by Catherine Hamm / © 2022, Los Angeles Times. Distributed by Tribune Content Agency, LLC.
Q: On trips to Italy and Spain last year, a hotel in each country asked me whether I would like my bill charged in dollars or euros. I had not been to Europe for a while, and I had never been asked this. Does it matter which currency I choose? Do I have to know what the rate of exchange is for that day to give an intelligent answer? I have a credit card with no foreign transaction fees. Would it matter if I did not?
—Julie, Manhattan Beach, California
A: [Julie]—and millions of others—has stumbled onto one of the newer ways to part tourists from their money. And it’s mostly legal.
The practice is called “dynamic currency conversion.”
It works this way: You go to pay your dinner check in, say, France. The merchant asks whether you would like to pay in euros or dollars. “How thoughtful,” you think, “Someone is trying to help me overcome my conversion aversion and tell me in U.S. dollars how much I owe.”
The merchant isn’t helping you overcome your math problem; he’s helping himself to a few of your dollars. He’s banking on the fact that you don’t know what the exchange rate is. If you did, you would see that the dollar exchange rate you’re getting probably is lousy.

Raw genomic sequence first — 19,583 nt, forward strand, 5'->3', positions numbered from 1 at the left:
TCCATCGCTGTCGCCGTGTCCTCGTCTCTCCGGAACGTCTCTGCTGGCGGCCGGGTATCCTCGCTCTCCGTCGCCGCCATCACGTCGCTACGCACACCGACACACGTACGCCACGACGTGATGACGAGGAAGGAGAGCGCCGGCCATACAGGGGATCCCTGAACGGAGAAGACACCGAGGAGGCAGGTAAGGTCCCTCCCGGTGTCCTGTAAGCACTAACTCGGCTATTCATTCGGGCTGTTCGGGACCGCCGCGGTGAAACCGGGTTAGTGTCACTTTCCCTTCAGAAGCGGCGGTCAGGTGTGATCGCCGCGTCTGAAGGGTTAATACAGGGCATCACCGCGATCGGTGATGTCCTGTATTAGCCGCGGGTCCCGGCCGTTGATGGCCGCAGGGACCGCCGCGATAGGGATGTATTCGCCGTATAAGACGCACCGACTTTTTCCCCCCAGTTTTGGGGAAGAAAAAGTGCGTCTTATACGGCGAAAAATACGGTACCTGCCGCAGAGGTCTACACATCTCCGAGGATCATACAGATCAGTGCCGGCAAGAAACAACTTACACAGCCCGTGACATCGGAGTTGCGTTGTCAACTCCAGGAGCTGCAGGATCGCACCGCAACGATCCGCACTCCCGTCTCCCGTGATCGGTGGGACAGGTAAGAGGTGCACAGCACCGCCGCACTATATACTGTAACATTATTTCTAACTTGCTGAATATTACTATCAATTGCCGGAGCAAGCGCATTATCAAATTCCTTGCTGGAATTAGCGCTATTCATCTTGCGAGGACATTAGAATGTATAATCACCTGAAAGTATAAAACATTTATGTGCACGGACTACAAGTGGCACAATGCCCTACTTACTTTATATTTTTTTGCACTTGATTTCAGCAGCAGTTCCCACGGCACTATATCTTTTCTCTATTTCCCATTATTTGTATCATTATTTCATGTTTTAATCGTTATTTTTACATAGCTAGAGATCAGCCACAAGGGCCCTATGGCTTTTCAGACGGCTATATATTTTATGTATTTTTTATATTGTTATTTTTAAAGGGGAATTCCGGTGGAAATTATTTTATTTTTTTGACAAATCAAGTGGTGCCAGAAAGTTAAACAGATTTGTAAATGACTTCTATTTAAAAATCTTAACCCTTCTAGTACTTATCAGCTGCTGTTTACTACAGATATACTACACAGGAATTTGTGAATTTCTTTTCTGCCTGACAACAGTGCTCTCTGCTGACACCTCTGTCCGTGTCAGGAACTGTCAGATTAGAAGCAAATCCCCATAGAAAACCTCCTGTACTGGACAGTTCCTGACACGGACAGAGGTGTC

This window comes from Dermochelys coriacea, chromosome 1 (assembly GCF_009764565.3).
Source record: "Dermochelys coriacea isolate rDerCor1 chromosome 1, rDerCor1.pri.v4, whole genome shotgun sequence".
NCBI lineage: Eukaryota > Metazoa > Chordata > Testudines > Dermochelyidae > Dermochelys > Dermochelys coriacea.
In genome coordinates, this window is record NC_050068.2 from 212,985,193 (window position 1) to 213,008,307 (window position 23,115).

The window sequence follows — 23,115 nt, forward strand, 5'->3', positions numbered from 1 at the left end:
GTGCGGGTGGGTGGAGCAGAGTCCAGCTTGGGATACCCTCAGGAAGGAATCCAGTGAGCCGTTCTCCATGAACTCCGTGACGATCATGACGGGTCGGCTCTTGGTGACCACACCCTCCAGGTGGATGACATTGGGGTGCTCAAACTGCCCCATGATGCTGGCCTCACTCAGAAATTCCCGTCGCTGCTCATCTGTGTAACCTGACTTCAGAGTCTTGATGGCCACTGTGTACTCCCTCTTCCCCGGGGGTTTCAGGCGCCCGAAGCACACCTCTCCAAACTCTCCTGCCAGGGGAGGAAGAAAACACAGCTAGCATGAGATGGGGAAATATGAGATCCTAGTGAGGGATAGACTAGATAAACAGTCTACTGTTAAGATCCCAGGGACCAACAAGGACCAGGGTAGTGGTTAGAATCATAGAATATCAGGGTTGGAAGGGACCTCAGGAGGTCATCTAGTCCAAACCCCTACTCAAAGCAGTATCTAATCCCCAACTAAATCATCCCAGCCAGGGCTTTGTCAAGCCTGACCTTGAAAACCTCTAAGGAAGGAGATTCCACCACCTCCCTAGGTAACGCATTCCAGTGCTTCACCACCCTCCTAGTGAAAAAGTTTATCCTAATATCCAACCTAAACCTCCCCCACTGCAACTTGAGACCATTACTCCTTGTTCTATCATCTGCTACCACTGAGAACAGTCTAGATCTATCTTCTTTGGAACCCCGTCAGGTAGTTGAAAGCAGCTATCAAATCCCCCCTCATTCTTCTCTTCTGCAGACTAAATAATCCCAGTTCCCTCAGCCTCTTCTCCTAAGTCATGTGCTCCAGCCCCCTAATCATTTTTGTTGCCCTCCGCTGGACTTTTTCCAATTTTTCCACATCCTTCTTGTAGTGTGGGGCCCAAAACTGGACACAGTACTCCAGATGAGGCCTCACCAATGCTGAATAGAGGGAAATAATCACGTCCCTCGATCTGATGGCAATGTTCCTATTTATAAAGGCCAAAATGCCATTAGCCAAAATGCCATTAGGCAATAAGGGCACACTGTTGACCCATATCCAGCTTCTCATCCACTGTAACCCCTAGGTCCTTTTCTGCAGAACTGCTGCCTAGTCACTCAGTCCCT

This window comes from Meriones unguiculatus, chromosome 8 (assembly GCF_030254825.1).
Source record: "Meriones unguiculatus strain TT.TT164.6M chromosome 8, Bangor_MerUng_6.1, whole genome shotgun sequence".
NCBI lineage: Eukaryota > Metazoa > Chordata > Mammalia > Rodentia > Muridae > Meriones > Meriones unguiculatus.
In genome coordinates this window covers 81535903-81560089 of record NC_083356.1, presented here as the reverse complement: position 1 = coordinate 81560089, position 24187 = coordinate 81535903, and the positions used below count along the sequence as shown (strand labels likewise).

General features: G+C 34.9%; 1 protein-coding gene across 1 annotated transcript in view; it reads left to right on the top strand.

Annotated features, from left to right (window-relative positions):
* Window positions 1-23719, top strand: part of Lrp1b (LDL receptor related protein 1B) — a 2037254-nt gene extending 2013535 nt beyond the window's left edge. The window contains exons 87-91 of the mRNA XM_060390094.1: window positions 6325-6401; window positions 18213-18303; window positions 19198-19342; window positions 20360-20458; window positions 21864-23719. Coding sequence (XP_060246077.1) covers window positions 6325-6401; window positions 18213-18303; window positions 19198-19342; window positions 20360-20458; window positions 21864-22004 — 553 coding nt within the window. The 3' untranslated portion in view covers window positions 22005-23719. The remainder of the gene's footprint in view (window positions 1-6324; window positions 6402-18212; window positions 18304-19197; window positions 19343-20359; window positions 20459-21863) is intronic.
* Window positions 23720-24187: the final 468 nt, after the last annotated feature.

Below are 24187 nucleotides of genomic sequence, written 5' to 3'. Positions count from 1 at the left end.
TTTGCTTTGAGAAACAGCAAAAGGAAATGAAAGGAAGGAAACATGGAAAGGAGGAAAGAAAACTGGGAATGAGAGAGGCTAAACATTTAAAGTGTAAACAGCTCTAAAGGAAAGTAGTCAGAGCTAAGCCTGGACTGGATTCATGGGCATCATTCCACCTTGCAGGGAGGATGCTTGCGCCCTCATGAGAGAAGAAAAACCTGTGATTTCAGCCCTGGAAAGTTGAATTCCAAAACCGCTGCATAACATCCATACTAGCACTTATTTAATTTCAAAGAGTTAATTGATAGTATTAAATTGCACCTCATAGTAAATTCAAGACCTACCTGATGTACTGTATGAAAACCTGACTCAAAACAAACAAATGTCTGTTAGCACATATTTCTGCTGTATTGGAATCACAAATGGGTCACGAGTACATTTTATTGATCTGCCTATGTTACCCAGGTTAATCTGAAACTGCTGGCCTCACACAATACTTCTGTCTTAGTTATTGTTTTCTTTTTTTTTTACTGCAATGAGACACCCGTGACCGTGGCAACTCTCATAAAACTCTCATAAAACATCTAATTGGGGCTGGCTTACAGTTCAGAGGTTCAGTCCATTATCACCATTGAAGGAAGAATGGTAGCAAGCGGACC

The merchant is supposed to ask you whether you want this conversion done; sometimes he doesn’t, which is contrary to rules that are almost impossible to enforce because there are so many points of sale.
The answer to [Julie’s] first question—does it matter which currency I choose?—is yes. The currency you should choose when you’re in a foreign country generally is the currency of the country you’re visiting.
The answer to [Julie’s] second question—do I have to know what the rate of exchange is for that day to give an intelligent answer?—is no. All you must know is that if you choose U.S. dollars, you’re probably going to get hosed.
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